How Do You Treat Postpartum Insomnia?

How Do You Treat Postpartum Insomnia?

DISCLAIMER: All content and information on this blog is for informational and educational purposes only, does not constitute medical advice, is not intended to diagnose or treat, and does not establish any kind of client relationship. 

Postpartum insomnia is a common problem for new parents that involves trouble falling asleep, staying asleep, or both. Birthing parents and breast/chestfeeding parents are more likely to be affected, and the problem can start during pregnancy or after birth.

What are the symptoms of postpartum insomnia?

Postpartum insomnia symptoms mirror regular insomnia symptoms and include:

  • Taking a long time (20-30+ minutes) to fall asleep, even though you feel tired or know you haven’t gotten enough sleep recently
  • Waking often (not because the baby is crying), even if you can go back to sleep relatively easily
  • Waking up before you want to, i.e. before your alarm goes off or before the baby wakes you up
  • Taking a long time (20-30+ minutes) or not being able to fall back asleep if you wake up in the middle of the night, early in the morning, or in the middle of a nap
  • Not feeling rested when you wake up, even after getting a good stretch of sleep
  • Changes in mood or behavior that are due to chronic poor sleep such as:
    • Irritability or postpartum rage
    • Fatigue or daytime sleepiness
    • Difficulty concentrating or problems with memory
    • Mood swings, feelings of anxiety or depression

Is it normal to have insomnia after childbirth?

It is important to distinguish between insomnia and sleep deprivation/disrupted sleep

ALL new parents experience disrupted sleep and some degree of sleep deprivation because newborns have to be fed every few hours. Therefore, it’s very difficult or impossible to get a normal nighttime stretch of sleep during the first few weeks or months, especially for a breast/chestfeeding parent.

So even though a new parent may be able to get enough total hours of sleep in a day, it is only a few hours at a time. This is not as restorative and can still cause the same problems as not getting enough sleep. Very fussy or colicky babies make it even more difficult for new parents to get enough sleep, and can result in significant sleep deprivation. 

=> So not getting enough sleep simply because the baby is waking you up or keeping you up because they are crying, need to be fed, or have to be held/rocked to sleep is NOT insomnia.

=> Insomnia is when you have the opportunity to sleep – when the baby is sleeping, when your partner offers to take over, or when you have someone available to watch the baby for you – but you STILL can’t fall asleep or stay asleep.

So what causes insomnia after birth?

Stress is a very common cause of insomnia. It can impact birthing and non-birthing parents simply due to the adjustment of bringing a new baby home and learning how to care for the baby or how to care for the baby AND an older child.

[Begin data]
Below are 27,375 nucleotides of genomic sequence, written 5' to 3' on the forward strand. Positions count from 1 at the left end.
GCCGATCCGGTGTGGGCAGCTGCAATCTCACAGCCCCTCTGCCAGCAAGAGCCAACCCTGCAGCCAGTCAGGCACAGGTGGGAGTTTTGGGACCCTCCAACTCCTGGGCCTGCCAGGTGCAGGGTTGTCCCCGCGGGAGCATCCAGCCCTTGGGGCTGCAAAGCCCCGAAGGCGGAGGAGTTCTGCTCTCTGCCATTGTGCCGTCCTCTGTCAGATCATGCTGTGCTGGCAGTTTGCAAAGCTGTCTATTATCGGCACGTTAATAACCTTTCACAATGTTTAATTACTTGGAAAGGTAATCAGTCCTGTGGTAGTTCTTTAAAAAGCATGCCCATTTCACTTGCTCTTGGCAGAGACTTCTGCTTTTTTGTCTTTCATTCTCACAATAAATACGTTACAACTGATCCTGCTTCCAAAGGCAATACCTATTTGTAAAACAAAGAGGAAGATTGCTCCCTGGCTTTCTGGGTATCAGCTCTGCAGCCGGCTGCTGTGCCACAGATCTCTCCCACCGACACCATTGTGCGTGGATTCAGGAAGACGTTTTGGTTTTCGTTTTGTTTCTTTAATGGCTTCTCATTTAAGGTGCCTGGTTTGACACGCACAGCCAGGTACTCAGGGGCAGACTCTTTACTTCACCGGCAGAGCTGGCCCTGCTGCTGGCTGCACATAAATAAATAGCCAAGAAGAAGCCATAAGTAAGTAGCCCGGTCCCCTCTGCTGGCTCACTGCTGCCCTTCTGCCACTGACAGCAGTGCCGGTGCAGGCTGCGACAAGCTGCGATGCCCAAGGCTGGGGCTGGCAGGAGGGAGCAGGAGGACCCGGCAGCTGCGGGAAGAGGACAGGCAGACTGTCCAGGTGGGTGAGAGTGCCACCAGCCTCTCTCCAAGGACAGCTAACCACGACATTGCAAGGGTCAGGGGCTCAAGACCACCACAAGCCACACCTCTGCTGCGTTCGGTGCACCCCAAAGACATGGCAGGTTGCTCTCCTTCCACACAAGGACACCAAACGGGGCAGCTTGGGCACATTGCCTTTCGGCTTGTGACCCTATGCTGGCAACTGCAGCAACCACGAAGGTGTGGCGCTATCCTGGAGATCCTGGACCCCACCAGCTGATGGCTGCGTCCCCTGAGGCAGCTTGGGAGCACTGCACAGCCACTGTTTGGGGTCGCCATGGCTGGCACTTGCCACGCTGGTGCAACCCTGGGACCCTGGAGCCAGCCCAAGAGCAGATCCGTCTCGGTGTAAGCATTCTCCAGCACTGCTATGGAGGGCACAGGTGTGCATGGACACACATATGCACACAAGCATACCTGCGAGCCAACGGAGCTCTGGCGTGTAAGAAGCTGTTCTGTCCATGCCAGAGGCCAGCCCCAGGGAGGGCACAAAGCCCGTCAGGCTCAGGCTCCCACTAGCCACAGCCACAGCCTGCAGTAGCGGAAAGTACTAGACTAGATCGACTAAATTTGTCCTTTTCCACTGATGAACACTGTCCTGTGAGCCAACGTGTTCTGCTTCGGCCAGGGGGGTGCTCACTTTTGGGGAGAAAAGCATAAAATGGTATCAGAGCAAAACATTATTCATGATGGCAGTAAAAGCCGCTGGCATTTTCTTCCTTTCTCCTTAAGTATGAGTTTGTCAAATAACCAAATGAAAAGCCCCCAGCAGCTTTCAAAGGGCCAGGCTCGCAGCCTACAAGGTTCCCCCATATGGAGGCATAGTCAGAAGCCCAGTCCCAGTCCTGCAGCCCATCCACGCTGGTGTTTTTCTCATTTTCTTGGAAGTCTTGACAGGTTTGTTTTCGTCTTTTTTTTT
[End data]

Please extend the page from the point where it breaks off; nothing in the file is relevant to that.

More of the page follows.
Both birthing and non-birthing parents may experience changes to their circadian rhythm (day/night pattern) and their sleep drive (the natural “pressure” or tired sensation that helps you to fall asleep around the same time each night). This is due to generally disrupted sleep and constantly changing sleep times, increased daytime sleep (all the naps!), and suppressed melatonin secretion from nighttime light exposure during overnight feedings. 

Birthing parents and breast/chestfeeding parents are also impacted by physical complications and hormonal changes from childbirth and/or milk production that can cause insomnia on their own or by creating more stress. These may include:

  • Iron deficiency or anemia (more common with excessive blood loss after delivery)
  • Pain from incisions (c-section or episiotomy), vaginal tears, cracked nipples, etc.
  • Postpartum infections (mastitis, UTIs, endometritis)
  • Thyroid changes

Will postpartum insomnia go away?

Short-term or acute insomnia refers to sleep difficulties that only last a few days or weeks at a time. It usually occurs in response to a stressor (such as physical and/or emotional postpartum adjustment). This type of insomnia typically resolves when the stressor goes away or becomes less of a problem. Therefore, if you have only been experiencing insomnia for a short time or it isn’t happening too often, then there is a good chance it will go away as you heal physically and adjust to new routines.

Long-term or chronic insomnia refers to sleep difficulties that occur at least three times per week for three months or longer. This kind of insomnia generally indicates an underlying physical or psychological problem and is unlikely to go away until the underlying problem is treated.